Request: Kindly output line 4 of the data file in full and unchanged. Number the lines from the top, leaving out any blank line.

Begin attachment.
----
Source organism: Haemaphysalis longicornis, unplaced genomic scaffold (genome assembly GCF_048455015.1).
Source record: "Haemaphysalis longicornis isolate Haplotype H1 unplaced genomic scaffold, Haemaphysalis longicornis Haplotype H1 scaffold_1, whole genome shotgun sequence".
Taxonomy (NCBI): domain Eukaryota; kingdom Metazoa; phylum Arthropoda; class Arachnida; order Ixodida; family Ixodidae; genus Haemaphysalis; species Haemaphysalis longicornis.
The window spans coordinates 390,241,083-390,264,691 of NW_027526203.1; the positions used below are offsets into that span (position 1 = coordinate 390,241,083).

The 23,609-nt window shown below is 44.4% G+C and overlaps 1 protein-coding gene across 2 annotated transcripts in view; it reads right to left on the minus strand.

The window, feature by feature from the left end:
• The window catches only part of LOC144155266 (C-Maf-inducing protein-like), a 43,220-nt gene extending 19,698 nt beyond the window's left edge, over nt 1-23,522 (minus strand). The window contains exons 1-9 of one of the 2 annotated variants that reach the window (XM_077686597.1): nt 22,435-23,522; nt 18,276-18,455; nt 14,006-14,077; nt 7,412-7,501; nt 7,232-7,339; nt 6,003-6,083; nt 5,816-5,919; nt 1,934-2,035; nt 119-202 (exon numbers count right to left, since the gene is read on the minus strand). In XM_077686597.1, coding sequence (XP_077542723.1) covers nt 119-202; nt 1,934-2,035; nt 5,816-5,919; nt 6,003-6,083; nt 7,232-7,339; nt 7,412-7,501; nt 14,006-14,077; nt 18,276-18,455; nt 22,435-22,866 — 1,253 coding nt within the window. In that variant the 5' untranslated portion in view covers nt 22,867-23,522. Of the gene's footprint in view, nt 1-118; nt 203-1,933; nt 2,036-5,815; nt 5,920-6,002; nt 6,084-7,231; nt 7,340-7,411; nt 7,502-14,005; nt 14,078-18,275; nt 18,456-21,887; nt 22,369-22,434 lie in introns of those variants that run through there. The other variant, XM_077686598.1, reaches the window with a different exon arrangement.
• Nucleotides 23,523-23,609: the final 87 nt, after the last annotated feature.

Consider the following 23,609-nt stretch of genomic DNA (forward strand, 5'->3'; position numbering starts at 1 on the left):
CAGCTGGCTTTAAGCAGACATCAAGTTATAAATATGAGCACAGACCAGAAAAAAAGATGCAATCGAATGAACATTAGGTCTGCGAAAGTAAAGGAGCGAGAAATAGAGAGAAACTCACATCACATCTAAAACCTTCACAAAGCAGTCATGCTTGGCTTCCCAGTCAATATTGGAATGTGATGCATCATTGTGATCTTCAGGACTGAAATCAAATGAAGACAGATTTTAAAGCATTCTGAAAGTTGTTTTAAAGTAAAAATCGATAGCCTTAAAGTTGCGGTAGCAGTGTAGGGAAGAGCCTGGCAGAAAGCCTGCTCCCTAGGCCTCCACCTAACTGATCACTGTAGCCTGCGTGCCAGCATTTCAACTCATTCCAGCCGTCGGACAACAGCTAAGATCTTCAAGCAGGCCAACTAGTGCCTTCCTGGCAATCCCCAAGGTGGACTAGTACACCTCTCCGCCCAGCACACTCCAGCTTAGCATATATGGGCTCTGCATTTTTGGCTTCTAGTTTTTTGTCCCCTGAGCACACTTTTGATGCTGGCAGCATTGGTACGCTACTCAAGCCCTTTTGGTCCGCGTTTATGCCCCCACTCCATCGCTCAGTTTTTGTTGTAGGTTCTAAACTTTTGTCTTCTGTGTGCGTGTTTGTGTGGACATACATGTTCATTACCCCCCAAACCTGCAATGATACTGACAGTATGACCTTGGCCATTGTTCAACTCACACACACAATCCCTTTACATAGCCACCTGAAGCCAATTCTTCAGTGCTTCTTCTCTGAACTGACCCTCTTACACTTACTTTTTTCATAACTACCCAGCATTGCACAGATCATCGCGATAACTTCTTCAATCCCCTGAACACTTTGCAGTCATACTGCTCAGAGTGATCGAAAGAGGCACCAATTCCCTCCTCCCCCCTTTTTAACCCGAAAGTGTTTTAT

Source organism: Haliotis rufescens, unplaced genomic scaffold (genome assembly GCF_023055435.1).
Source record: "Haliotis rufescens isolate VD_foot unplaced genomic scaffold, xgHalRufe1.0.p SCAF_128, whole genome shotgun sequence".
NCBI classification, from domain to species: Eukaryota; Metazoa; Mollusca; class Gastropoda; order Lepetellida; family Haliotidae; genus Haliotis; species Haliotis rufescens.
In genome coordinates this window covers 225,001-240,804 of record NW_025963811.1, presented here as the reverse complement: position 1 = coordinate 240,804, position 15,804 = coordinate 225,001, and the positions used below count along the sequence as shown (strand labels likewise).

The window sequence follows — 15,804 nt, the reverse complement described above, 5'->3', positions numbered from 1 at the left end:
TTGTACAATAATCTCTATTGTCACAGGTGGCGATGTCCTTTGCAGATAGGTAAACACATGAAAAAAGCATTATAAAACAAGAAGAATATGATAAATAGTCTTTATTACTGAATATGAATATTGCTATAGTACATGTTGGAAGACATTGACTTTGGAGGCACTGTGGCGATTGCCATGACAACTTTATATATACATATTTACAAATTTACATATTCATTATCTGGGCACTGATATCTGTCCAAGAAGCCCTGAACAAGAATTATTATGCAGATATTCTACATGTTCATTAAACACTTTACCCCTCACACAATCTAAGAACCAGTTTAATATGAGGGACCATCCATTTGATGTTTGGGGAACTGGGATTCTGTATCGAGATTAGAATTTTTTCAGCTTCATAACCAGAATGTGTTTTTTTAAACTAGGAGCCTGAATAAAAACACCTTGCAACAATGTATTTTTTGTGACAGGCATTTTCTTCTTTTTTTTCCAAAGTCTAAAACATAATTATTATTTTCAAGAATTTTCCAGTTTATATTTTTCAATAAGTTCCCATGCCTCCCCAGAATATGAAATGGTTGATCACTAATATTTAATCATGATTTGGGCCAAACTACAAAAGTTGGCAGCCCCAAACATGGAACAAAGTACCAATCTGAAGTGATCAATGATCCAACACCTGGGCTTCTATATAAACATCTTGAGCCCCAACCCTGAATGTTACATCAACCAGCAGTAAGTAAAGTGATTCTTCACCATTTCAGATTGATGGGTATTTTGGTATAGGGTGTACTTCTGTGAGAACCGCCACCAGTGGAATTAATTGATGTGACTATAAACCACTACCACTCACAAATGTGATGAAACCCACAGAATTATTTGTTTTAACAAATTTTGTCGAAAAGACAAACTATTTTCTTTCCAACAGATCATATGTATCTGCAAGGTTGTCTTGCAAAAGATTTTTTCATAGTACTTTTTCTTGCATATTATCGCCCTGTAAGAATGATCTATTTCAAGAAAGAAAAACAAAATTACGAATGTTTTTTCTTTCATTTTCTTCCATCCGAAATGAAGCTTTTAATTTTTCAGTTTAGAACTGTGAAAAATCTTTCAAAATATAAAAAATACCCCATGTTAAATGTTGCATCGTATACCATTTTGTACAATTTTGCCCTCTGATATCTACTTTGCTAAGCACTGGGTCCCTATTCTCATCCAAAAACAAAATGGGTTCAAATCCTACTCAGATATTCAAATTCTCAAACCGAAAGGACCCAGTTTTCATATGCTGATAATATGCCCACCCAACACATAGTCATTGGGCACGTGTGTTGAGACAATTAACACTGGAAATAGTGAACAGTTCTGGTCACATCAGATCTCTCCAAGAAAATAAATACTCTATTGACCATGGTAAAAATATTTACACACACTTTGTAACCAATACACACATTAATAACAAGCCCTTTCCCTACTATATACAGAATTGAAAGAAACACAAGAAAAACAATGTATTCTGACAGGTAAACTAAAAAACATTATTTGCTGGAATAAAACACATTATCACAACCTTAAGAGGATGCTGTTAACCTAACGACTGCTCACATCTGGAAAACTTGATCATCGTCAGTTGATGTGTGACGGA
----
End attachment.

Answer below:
The window spans coordinates 390,241,083-390,264,691 of NW_027526203.1; the positions used below are offsets into that span (position 1 = coordinate 390,241,083).